AUGUST 23, 2016


SpaceX plans to install two massive ground station antennas at Boca Chica beach for the purpose of tracking manned space flights, though not flights from Boca Chica, at least not yet. The 86-ton antennas, which the Hawthorne, Calif.-based company acquired from NASA’s KennedySpaceCenter at Cape Canaveral, will be used to track flights of the crewed version of SpaceX’s Dragon spacecraft from Cape Canaveral to the International Space Station, probably in 2017.
The company already has made multiple cargo runs between Earth and ISS using its uncrewed Dragon capsules, driven into space by the company’s Falcon 9 rockets. In 2012, SpaceX became the first private company to rendezvous with ISS.
SpaceX and Boeing both have contracts to fly crews to ISS. Since the end of the Space Shuttle program in 2011, NASA has depended on Russian Soyuz flights to get astronauts to ISS. As one of the contract’s “milestones,” NASA requires SpaceX to track the flights from ground stations at various locations, thus the Boca Chica antennas. The company broke ground on a launch site at Boca Chica in September 2014 with the company’s CEO and chief designer and then-governor Rick Perry on hand. SpaceX plans 12 launches per year from the site once it’s complete.
The company had planned the first launch from Boca Chica for 2016, though it discovered the site needed to be stabilized, which involved trucking in 310,000 cubic yards of soil and has delayed construction. The revised schedule has the first Boca Chica launch taking place sometime in 2018. SpaceX said the first ground station antenna will arrive at Boca Chica via tractor-trailer in October. A thick concrete foundation will have to be poured first and allowed to cure for at least one month before the antenna is installed, the company said.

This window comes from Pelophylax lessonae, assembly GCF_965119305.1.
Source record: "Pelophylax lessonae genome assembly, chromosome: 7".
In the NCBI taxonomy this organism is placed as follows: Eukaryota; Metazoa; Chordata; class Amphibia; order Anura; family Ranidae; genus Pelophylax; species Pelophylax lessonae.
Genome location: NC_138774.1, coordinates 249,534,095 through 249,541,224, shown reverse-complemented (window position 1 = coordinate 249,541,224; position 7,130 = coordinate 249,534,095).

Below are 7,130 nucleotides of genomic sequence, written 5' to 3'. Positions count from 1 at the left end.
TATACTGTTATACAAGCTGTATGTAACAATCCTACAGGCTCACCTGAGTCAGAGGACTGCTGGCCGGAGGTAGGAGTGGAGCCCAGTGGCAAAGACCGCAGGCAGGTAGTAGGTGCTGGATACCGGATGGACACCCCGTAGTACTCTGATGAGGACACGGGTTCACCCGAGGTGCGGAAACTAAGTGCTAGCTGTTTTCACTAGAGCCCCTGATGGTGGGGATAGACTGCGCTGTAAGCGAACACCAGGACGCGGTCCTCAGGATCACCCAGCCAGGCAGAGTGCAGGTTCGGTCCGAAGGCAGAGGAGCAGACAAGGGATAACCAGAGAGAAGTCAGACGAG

The antenna’s heavy hydraulics will be removed prior to shipping and replaced by electronics once at Boca Chica. According to the contract, SpaceX must have the first antenna installed before the end of the year and “qualified” (certified by NASA as being installed correctly) by spring, SpaceX said. No date has been set for shipment of the second antenna, the company said.
NASA spokeswoman Tabatha Thompson said SpaceX has been awarded two “post-certification” missions to ISS, which can proceed only after two successful test flights are completed. “The way the program works is we’ll have two test flights: one uncrewed — obviously that would come first — then crewed,” she said. Thompson said the crewed test flight will involve two astronauts, though she didn’t know how many would be traveling to ISS on the first actual mission. All flights are scheduled to take place in 2017, though Thompson said specific dates haven’t been set.

By STEVE CLARK | Staff Writer